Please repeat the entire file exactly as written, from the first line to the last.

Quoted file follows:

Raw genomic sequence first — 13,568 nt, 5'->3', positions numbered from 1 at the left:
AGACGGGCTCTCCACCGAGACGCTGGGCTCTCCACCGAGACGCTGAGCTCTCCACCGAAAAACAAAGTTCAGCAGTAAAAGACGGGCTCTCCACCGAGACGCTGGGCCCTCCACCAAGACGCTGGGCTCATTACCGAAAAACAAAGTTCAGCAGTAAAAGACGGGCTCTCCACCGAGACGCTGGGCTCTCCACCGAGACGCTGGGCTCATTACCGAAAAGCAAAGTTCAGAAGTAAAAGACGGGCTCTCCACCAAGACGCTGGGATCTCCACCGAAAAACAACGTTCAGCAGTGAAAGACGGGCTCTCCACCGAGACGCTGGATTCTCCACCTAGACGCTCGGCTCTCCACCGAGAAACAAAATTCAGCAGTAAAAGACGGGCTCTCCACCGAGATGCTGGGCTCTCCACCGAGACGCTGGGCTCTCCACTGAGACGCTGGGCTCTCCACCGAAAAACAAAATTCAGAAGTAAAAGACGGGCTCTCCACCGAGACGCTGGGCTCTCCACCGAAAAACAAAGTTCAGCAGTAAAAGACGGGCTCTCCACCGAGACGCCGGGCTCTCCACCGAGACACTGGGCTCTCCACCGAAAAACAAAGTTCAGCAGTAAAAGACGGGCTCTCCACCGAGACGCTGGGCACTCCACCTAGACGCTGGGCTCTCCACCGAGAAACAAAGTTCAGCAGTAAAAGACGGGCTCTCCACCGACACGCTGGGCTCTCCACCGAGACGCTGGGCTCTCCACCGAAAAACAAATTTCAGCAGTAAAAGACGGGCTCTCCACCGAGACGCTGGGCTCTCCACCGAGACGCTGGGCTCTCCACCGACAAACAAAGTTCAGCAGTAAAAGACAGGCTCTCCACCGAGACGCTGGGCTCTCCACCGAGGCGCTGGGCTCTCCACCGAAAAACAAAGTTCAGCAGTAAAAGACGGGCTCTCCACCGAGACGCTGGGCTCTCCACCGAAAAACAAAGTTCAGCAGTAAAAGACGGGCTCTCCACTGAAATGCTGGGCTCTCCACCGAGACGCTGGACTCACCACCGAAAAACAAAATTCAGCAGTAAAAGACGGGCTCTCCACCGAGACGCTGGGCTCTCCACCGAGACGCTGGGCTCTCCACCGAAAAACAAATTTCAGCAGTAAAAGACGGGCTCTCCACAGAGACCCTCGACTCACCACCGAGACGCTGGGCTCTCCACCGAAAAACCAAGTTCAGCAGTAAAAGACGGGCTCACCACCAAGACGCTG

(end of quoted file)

Raw genomic sequence first — 13,568 nt, 5'->3', positions numbered from 1 at the left:
AGACGGGCTCTCCACCGAGACGCTGGGCTCTCCACCGAGACGCTGAGCTCTCCACCGAAAAACAAAGTTCAGCAGTAAAAGACGGGCTCTCCACCGAGACGCTGGGCCCTCCACCAAGACGCTGGGCTCATTACCGAAAAACAAAGTTCAGCAGTAAAAGACGGGCTCTCCACCGAGACGCTGGGCTCTCCACCGAGACGCTGGGCTCATTACCGAAAAGCAAAGTTCAGAAGTAAAAGACGGGCTCTCCACCAAGACGCTGGGATCTCCACCGAAAAACAACGTTCAGCAGTGAAAGACGGGCTCTCCACCGAGACGCTGGATTCTCCACCTAGACGCTCGGCTCTCCACCGAGAAACAAAATTCAGCAGTAAAAGACGGGCTCTCCACCGAGATGCTGGGCTCTCCACCGAGACGCTGGGCTCTCCACTGAGACGCTGGGCTCTCCACCGAAAAACAAAATTCAGAAGTAAAAGACGGGCTCTCCACCGAGACGCTGGGCTCTCCACCGAAAAACAAAGTTCAGCAGTAAAAGACGGGCTCTCCACCGAGACGCCGGGCTCTCCACCGAGACACTGGGCTCTCCACCGAAAAACAAAGTTCAGCAGTAAAAGACGGGCTCTCCACCGAGACGCTGGGCACTCCACCTAGACGCTGGGCTCTCCACCGAGAAACAAAGTTCAGCAGTAAAAGACGGGCTCTCCACCGACACGCTGGGCTCTCCACCGAGACGCTGGGCTCTCCACCGAAAAACAAATTTCAGCAGTAAAAGACGGGCTCTCCACCGAGACGCTGGGCTCTCCACCGAGACGCTGGGCTCTCCACCGACAAACAAAGTTCAGCAGTAAAAGACAGGCTCTCCACCGAGACGCTGGGCTCTCCACCGAGGCGCTGGGCTCTCCACCGAAAAACAAAGTTCAGCAGTAAAAGACGGGCTCTCCACCGAGACGCTGGGCTCTCCACCGAAAAACAAAGTTCAGCAGTAAAAGACGGGCTCTCCACTGAAATGCTGGGCTCTCCACCGAGACGCTGGACTCACCACCGAAAAACAAAATTCAGCAGTAAAAGACGGGCTCTCCACCGAGACGCTGGGCTCTCCACCGAGACGCTGGGCTCTCCACCGAAAAACAAATTTCAGCAGTAAAAGACGGGCTCTCCACAGAGACCCTCGACTCACCACCGAGACGCTGGGCTCTCCACCGAAAAACCAAGTTCAGCAGTAAAAGACGGGCTCACCACCAAGACGCTG